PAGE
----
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Bottom Six Revisited: It’s time to make some changes

In Tomas Hertl’s absence, more can be done to maximize the bottom six.

NHL: Pittsburgh Penguins at San Jose Sharks Stan Szeto-USA TODAY Sports

Let’s start with a basic assumption I’m making in this post: I like the top six as currently constructed. Patrick Marleau looks much more like his old self when up with Joe Thornton and Joe Pavelski and the Logan Couture, Joel Ward and Joonas Donskoi line kicks ass. So if you disagree with those basic ideas, the rest of this is probably a waste of time.

With Tomas Hertl out for an extended time, the bottom six needs retooling. The Sharks started with the following lines in the bottom six for Friday’s game against the New York Islanders:

Mikkel Boedker - Chris Tierney - Matt Nieto

Micheal Haley - Tommy Wingels - Kevin Labanc

No, this is not going to be a 500 word post bagging on Micheal Haley. Relax. Let’s take a good, hard look at these lines and see if they can be improved by adding, subtracting or simple reshuffling. Let’s start at the center position, the spot where San Jose is most hamstrung by losing Hertl and playing Marleau on the top line.

Chris Tierney has performed admirably as the third line center. He deserves to stay there until Hertl comes back and quite frankly there’s no one left to challenge him for the spot. Wingels has been uninspiring as the fourth line center and may be injured. He only played five minutes on Friday. If he stays in the lineup, leaving him as the center is okay, for now.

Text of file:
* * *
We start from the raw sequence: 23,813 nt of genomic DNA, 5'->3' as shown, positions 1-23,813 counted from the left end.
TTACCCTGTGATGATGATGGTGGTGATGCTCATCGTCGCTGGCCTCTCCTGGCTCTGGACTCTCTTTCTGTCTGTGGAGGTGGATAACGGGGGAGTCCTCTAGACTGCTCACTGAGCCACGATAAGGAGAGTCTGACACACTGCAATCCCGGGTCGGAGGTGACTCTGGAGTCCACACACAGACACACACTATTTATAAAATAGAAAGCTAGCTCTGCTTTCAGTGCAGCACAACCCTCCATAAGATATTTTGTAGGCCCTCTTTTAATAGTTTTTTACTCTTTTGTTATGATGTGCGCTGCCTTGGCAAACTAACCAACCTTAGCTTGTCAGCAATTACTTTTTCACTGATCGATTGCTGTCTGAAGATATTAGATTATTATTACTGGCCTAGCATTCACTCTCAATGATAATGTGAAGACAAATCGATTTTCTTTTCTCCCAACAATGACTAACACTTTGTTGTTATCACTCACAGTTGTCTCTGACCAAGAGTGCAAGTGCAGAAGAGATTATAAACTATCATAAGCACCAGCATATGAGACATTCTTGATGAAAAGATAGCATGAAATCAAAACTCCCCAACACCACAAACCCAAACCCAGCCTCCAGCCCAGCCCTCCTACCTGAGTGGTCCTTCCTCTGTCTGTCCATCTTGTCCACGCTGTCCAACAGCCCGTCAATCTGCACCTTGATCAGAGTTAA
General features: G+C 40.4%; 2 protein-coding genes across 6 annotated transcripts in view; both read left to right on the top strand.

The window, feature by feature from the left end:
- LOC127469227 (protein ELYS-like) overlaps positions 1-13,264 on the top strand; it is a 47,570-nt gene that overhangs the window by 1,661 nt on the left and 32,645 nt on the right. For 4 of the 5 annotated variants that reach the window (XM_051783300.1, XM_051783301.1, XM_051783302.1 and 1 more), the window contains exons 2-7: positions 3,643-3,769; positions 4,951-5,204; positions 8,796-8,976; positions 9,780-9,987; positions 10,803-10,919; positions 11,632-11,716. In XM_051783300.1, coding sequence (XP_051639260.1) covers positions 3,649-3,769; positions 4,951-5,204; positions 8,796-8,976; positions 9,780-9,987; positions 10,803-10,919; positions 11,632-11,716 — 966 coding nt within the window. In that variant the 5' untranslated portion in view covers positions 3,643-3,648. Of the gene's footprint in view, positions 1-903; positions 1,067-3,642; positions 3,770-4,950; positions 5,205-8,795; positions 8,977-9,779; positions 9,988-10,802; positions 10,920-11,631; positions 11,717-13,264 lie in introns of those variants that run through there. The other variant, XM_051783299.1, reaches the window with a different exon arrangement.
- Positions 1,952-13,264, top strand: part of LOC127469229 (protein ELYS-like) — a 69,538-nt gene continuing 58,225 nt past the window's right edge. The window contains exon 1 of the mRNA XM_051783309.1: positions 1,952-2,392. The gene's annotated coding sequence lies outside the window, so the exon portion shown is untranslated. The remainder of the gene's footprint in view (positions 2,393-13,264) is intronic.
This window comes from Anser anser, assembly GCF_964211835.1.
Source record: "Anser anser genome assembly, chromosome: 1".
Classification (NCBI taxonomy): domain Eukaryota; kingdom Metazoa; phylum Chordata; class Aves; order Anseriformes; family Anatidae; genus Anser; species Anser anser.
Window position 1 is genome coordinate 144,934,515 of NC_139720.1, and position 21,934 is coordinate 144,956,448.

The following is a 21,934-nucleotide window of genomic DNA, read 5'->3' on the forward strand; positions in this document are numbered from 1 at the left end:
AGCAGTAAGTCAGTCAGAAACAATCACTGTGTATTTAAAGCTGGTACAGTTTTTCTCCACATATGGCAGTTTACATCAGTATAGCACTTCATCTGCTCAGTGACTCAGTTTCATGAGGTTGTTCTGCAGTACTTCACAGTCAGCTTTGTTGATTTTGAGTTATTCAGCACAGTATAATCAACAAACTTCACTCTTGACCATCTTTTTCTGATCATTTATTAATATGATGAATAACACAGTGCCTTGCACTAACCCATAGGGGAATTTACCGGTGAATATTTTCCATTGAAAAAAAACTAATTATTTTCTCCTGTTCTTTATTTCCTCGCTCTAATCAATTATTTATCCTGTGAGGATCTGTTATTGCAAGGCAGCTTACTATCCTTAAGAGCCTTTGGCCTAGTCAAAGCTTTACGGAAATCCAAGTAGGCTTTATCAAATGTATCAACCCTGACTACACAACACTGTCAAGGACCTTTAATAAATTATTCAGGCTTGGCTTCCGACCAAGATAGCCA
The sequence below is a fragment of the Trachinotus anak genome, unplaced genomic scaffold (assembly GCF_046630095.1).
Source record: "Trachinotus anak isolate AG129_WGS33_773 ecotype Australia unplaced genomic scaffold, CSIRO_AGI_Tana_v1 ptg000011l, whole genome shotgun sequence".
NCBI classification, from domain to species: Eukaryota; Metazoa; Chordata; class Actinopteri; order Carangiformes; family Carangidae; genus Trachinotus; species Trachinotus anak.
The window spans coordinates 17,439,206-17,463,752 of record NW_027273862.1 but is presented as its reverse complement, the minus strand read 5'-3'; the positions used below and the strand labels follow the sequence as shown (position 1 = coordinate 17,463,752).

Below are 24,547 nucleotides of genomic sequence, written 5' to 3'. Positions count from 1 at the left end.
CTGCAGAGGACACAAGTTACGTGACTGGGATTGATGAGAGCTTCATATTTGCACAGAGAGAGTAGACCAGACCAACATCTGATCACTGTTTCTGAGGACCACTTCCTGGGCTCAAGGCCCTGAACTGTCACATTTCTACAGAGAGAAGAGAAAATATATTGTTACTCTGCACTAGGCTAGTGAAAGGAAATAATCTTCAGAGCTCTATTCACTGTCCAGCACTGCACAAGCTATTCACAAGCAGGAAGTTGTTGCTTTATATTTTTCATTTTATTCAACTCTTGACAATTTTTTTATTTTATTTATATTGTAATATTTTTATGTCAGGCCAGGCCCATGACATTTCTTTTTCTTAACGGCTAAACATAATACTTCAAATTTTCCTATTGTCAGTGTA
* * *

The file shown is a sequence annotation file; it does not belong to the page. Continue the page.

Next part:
The wings need to be adjusted. Mikkel Boedker was demoted to the fourth line during the game and I think that should become a more permanent status. Kevin Labanc has played well enough since joining the team that he deserves a shot with better linemates like Tierney and Matt Nieto.

With or without you charts for Mikkel Boedker, left, and Kevin Labanc.

Here’s the deal: Boedker hasn’t been terrible in terms of possession play, really. He also isn’t scoring. He might find his scoring touch again, but the drought has gone on long enough that I feel putting a young player in a position to succeed takes precedence. So move Labanc to the third line and see if Boedker finds himself on the fourth.

As for Long Beach Native Matt Nieto... He should stick on the third line because his strong possession game makes a fine accent to the scoring touch of Labanc and the all-around style of Tierney. Nieto found himself in DeBoer’s dog house this season, for seemingly no reason, but has played well.

That leaves Haley. All things considered, the Sharks can do worse (and have) in the past than Haley as a grinder on the fourth line; but they can also do better. Every spot in the lineup matters — all of them. Every spot you punt on is an opportunity wasted and every time DeBoer ices Haley, the Sharks waste an opportunity to take an edge on their opponent.

Micheal Haley’s with or without you chart.

He makes the players around him worse. He does not get enough ice time to justify putting him in the lineup. The Sharks have guys who can fight if the need arises (and let’s be honest, it hasn’t). Haley does not serve as a deterrent, and whether guys in the locker room feel “safer” on the ice when he’s in the lineup really shouldn’t matter that much. They don’t get a vote.

Of course, neither do I. But if the Sharks want to take the development of their prospects seriously, they should play them. Nikolay Goldobin is ready to play. Timo Meier is close. Barclay Goodrow can play in the NHL. Rourke Chartier deserves a shot at some point. There are other options and when the Sharks don’t use them, they waste a chance at making themselves a better team.

The Sharks are a very good hockey team, so let’s not make a mountain out of a molehill. But if San Jose wants to make another deep run in the playoffs, every lineup spot has to matter. If the Sharks make those moves now, they’ll be a well-oiled machine come playoff time. The Hertl injury (and Melker Karlsson’s absence) hurts San Jose dearly; but the Sharks can generate a silver lining out of this situation. Now let’s see if they do it.